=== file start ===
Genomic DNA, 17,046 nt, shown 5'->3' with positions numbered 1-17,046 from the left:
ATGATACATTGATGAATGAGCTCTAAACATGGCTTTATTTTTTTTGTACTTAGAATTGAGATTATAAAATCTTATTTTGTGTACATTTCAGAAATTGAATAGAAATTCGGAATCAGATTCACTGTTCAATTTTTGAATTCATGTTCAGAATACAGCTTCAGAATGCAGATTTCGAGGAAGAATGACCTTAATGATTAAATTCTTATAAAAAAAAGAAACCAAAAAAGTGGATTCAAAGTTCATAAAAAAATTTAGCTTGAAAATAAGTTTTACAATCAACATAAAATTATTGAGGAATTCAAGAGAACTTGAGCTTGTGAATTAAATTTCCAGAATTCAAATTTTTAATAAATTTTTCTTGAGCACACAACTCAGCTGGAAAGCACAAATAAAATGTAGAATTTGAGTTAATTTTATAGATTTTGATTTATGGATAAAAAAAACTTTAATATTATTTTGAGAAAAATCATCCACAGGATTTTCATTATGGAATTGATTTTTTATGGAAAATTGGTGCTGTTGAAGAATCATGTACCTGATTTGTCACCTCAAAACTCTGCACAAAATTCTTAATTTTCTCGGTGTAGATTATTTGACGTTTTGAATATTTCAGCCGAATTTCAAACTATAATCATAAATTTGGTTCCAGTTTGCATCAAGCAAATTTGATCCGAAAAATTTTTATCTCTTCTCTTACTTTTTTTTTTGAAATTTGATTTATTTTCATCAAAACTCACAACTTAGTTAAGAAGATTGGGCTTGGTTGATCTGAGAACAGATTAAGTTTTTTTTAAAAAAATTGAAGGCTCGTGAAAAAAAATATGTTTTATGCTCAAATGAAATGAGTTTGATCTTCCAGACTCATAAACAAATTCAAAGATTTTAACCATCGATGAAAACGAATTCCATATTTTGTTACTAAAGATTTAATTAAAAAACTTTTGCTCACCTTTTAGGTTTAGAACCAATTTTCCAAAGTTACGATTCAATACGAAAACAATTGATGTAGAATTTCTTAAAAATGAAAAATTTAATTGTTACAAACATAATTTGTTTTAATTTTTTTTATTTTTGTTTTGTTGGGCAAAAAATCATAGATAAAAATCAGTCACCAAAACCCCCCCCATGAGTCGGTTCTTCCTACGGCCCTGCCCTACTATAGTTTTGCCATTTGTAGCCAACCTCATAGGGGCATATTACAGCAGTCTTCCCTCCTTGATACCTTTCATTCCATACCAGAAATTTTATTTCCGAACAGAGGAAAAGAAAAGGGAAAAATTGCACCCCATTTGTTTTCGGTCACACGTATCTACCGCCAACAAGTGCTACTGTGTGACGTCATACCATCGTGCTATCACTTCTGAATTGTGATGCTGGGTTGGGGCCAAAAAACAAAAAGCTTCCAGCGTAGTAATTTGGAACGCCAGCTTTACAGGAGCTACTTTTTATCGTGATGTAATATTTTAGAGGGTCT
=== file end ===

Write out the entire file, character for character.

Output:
Genomic DNA, 17,046 nt, shown 5'->3' with positions numbered 1-17,046 from the left:
ATGATACATTGATGAATGAGCTCTAAACATGGCTTTATTTTTTTTGTACTTAGAATTGAGATTATAAAATCTTATTTTGTGTACATTTCAGAAATTGAATAGAAATTCGGAATCAGATTCACTGTTCAATTTTTGAATTCATGTTCAGAATACAGCTTCAGAATGCAGATTTCGAGGAAGAATGACCTTAATGATTAAATTCTTATAAAAAAAAGAAACCAAAAAAGTGGATTCAAAGTTCATAAAAAAATTTAGCTTGAAAATAAGTTTTACAATCAACATAAAATTATTGAGGAATTCAAGAGAACTTGAGCTTGTGAATTAAATTTCCAGAATTCAAATTTTTAATAAATTTTTCTTGAGCACACAACTCAGCTGGAAAGCACAAATAAAATGTAGAATTTGAGTTAATTTTATAGATTTTGATTTATGGATAAAAAAAACTTTAATATTATTTTGAGAAAAATCATCCACAGGATTTTCATTATGGAATTGATTTTTTATGGAAAATTGGTGCTGTTGAAGAATCATGTACCTGATTTGTCACCTCAAAACTCTGCACAAAATTCTTAATTTTCTCGGTGTAGATTATTTGACGTTTTGAATATTTCAGCCGAATTTCAAACTATAATCATAAATTTGGTTCCAGTTTGCATCAAGCAAATTTGATCCGAAAAATTTTTATCTCTTCTCTTACTTTTTTTTTTGAAATTTGATTTATTTTCATCAAAACTCACAACTTAGTTAAGAAGATTGGGCTTGGTTGATCTGAGAACAGATTAAGTTTTTTTTAAAAAAATTGAAGGCTCGTGAAAAAAAATATGTTTTATGCTCAAATGAAATGAGTTTGATCTTCCAGACTCATAAACAAATTCAAAGATTTTAACCATCGATGAAAACGAATTCCATATTTTGTTACTAAAGATTTAATTAAAAAACTTTTGCTCACCTTTTAGGTTTAGAACCAATTTTCCAAAGTTACGATTCAATACGAAAACAATTGATGTAGAATTTCTTAAAAATGAAAAATTTAATTGTTACAAACATAATTTGTTTTAATTTTTTTTATTTTTGTTTTGTTGGGCAAAAAATCATAGATAAAAATCAGTCACCAAAACCCCCCCCATGAGTCGGTTCTTCCTACGGCCCTGCCCTACTATAGTTTTGCCATTTGTAGCCAACCTCATAGGGGCATATTACAGCAGTCTTCCCTCCTTGATACCTTTCATTCCATACCAGAAATTTTATTTCCGAACAGAGGAAAAGAAAAGGGAAAAATTGCACCCCATTTGTTTTCGGTCACACGTATCTACCGCCAACAAGTGCTACTGTGTGACGTCATACCATCGTGCTATCACTTCTGAATTGTGATGCTGGGTTGGGGCCAAAAAACAAAAAGCTTCCAGCGTAGTAATTTGGAACGCCAGCTTTACAGGAGCTACTTTTTATCGTGATGTAATATTTTAGAGGGTCT